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Throat cancer is a type of head and neck cancer that occurs in the throat or surrounding area. It is usually a squamous cell carcinoma because it typically starts in the squamous cells lining the throat.
Throat cancer refers to cancerous tumors that develop in the throat or pharynx, the voice box or larynx, or the tonsils. Your throat is a muscular tube that begins behind your nose and ends in your neck. The throat and the voice box are closely connected—your voice box is located just below your throat.
Throat cancer can also affect the piece of cartilage called the epiglottis that acts as a lid for your windpipe. Tonsil cancer, another type of throat cancer, affects the tonsils, which are located on the back of the throat.
We still don’t know the exact cause, but throat cancer develops when cells from the parts of the throat develop mutations in their DNA and grow out of control. These abnormal cancer cells can form a tumor and may spread to other areas of the head and neck, or other parts of the body.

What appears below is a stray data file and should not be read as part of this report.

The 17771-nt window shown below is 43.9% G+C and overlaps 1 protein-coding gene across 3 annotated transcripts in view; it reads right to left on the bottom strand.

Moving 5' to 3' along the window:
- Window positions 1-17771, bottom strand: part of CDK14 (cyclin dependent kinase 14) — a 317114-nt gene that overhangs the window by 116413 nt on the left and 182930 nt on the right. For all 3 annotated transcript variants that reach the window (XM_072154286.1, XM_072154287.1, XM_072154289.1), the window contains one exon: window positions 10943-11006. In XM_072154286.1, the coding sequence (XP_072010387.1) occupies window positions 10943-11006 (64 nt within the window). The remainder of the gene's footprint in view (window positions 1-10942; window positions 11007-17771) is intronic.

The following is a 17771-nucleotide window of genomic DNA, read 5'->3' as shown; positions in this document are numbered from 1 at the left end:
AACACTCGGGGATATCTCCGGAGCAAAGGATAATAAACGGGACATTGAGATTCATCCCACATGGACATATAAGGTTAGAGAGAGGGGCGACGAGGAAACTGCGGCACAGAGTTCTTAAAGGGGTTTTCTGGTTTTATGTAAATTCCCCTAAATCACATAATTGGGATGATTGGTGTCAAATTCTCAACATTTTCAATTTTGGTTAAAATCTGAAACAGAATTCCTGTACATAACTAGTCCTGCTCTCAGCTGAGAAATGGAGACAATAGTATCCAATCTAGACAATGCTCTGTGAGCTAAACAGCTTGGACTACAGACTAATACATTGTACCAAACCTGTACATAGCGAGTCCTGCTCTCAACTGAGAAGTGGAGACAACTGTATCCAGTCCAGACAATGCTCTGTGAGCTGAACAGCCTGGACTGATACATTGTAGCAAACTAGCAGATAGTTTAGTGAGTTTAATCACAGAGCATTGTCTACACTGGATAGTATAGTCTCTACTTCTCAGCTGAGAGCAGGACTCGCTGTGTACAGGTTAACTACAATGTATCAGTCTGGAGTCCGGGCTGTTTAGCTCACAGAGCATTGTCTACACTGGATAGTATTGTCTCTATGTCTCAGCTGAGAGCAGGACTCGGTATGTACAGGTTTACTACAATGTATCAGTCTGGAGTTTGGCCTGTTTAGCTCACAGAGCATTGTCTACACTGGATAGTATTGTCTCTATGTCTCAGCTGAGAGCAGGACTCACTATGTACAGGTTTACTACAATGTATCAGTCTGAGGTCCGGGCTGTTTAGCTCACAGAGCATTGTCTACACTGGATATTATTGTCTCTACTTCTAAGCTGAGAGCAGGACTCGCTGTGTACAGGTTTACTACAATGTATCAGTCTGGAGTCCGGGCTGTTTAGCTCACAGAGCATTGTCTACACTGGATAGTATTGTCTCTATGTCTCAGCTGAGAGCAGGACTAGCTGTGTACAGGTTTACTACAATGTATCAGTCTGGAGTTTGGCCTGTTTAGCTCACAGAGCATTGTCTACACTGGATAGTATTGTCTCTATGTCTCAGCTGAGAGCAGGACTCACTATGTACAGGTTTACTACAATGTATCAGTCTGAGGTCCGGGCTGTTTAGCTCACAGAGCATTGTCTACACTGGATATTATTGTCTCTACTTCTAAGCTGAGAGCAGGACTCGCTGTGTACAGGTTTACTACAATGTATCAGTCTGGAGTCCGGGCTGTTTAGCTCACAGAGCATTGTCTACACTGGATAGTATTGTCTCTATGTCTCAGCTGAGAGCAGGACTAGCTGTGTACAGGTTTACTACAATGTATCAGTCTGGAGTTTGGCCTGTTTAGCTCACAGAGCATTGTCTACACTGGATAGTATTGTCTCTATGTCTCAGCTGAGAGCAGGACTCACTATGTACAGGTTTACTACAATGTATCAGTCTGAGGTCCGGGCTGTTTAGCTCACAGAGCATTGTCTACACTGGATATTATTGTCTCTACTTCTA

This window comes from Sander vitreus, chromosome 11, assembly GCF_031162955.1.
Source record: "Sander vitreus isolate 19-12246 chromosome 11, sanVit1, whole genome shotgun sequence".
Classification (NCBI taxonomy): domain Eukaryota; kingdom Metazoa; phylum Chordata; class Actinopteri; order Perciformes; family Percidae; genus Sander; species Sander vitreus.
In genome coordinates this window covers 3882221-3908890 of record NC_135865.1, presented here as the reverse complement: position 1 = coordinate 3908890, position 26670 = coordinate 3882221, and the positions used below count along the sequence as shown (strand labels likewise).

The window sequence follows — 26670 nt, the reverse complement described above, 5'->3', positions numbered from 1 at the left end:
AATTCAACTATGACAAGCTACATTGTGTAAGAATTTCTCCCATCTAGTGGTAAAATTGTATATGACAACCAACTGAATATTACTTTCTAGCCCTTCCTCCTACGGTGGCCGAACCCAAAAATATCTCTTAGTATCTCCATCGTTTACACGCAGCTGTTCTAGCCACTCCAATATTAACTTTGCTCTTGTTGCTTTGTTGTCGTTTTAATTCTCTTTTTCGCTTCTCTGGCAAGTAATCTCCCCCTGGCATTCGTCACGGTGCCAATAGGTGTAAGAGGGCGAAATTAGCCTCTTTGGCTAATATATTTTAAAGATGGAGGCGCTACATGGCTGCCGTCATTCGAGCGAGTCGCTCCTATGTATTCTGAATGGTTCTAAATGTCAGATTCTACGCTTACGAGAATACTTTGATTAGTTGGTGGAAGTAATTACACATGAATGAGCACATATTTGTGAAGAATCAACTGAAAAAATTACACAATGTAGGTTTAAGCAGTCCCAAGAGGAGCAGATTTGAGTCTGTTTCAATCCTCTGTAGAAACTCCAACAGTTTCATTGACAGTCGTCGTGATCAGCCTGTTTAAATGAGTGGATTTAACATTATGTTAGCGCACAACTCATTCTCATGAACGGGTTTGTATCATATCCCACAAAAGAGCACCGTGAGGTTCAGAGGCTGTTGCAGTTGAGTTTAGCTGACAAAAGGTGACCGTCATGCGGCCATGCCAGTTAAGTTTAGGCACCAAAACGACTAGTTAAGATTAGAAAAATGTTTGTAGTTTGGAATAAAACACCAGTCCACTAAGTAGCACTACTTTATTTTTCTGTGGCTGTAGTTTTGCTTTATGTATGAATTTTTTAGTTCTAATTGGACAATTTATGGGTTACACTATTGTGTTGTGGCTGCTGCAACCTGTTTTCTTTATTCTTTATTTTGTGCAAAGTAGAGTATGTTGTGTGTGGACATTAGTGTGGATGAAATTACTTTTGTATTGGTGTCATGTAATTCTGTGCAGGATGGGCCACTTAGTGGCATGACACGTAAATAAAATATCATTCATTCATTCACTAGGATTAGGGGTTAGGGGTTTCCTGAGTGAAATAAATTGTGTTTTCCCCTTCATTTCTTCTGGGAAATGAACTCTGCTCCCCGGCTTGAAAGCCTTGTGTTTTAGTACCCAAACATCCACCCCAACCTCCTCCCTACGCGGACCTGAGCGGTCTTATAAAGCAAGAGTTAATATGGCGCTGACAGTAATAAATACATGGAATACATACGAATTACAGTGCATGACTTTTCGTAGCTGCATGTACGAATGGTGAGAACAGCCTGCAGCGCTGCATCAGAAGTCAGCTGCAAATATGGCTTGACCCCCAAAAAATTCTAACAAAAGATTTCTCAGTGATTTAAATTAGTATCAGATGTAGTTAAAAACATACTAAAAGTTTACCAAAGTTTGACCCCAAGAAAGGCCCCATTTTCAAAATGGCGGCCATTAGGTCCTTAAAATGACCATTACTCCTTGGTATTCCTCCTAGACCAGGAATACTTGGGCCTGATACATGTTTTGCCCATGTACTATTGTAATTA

Though most throat cancers involve squamous cells, specific terms are used to differentiate the part of the throat where cancer originated:
Nasopharyngeal cancer. The nasopharynx is the part of your throat just behind your nose.
Oropharyngeal cancer. The oropharynx is the part of your throat right behind your mouth that includes your tonsils.
Hypopharyngeal cancer or laryngopharyngeal cancer. The hypopharynx or laryngopharynx is the lower part of your throat, just above your esophagus and windpipe.
Glottic cancer. The vocal cords.
Supraglottic cancer. The upper portion of the larynx. This includes cancer that affects the epiglottis.
Subglottic cancer. The lower portion of your voice box, below your vocal cords.